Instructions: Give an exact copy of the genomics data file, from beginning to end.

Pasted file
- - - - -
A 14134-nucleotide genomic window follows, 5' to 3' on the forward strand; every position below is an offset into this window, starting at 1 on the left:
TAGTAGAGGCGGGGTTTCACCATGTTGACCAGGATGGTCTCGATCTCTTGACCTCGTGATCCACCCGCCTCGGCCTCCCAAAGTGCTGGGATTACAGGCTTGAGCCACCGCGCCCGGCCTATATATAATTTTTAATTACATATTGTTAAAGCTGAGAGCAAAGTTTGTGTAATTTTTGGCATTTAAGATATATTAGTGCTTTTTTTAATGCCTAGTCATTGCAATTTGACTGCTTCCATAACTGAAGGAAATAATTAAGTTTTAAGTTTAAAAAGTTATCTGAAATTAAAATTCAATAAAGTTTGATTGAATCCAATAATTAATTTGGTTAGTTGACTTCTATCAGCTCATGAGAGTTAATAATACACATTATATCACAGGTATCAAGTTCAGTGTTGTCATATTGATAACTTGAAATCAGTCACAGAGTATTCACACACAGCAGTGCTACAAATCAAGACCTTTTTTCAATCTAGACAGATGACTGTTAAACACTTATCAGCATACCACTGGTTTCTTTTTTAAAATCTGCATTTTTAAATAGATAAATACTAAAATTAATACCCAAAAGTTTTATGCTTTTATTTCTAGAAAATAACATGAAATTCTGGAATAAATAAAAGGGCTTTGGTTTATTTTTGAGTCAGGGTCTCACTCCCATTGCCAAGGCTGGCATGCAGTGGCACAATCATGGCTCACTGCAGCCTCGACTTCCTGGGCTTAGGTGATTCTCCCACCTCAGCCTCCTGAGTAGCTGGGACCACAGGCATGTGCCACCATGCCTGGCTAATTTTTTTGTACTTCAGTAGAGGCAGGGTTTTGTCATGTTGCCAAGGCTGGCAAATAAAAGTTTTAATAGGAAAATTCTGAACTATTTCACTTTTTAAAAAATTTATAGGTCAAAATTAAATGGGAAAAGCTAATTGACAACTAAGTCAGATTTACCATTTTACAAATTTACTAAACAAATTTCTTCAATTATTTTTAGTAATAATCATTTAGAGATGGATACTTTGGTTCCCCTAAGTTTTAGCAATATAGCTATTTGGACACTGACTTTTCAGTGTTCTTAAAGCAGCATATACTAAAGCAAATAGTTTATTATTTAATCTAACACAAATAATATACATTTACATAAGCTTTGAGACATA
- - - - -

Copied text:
A 14134-nucleotide genomic window follows, 5' to 3' on the forward strand; every position below is an offset into this window, starting at 1 on the left:
TAGTAGAGGCGGGGTTTCACCATGTTGACCAGGATGGTCTCGATCTCTTGACCTCGTGATCCACCCGCCTCGGCCTCCCAAAGTGCTGGGATTACAGGCTTGAGCCACCGCGCCCGGCCTATATATAATTTTTAATTACATATTGTTAAAGCTGAGAGCAAAGTTTGTGTAATTTTTGGCATTTAAGATATATTAGTGCTTTTTTTAATGCCTAGTCATTGCAATTTGACTGCTTCCATAACTGAAGGAAATAATTAAGTTTTAAGTTTAAAAAGTTATCTGAAATTAAAATTCAATAAAGTTTGATTGAATCCAATAATTAATTTGGTTAGTTGACTTCTATCAGCTCATGAGAGTTAATAATACACATTATATCACAGGTATCAAGTTCAGTGTTGTCATATTGATAACTTGAAATCAGTCACAGAGTATTCACACACAGCAGTGCTACAAATCAAGACCTTTTTTCAATCTAGACAGATGACTGTTAAACACTTATCAGCATACCACTGGTTTCTTTTTTAAAATCTGCATTTTTAAATAGATAAATACTAAAATTAATACCCAAAAGTTTTATGCTTTTATTTCTAGAAAATAACATGAAATTCTGGAATAAATAAAAGGGCTTTGGTTTATTTTTGAGTCAGGGTCTCACTCCCATTGCCAAGGCTGGCATGCAGTGGCACAATCATGGCTCACTGCAGCCTCGACTTCCTGGGCTTAGGTGATTCTCCCACCTCAGCCTCCTGAGTAGCTGGGACCACAGGCATGTGCCACCATGCCTGGCTAATTTTTTTGTACTTCAGTAGAGGCAGGGTTTTGTCATGTTGCCAAGGCTGGCAAATAAAAGTTTTAATAGGAAAATTCTGAACTATTTCACTTTTTAAAAAATTTATAGGTCAAAATTAAATGGGAAAAGCTAATTGACAACTAAGTCAGATTTACCATTTTACAAATTTACTAAACAAATTTCTTCAATTATTTTTAGTAATAATCATTTAGAGATGGATACTTTGGTTCCCCTAAGTTTTAGCAATATAGCTATTTGGACACTGACTTTTCAGTGTTCTTAAAGCAGCATATACTAAAGCAAATAGTTTATTATTTAATCTAACACAAATAATATACATTTACATAAGCTTTGAGACATA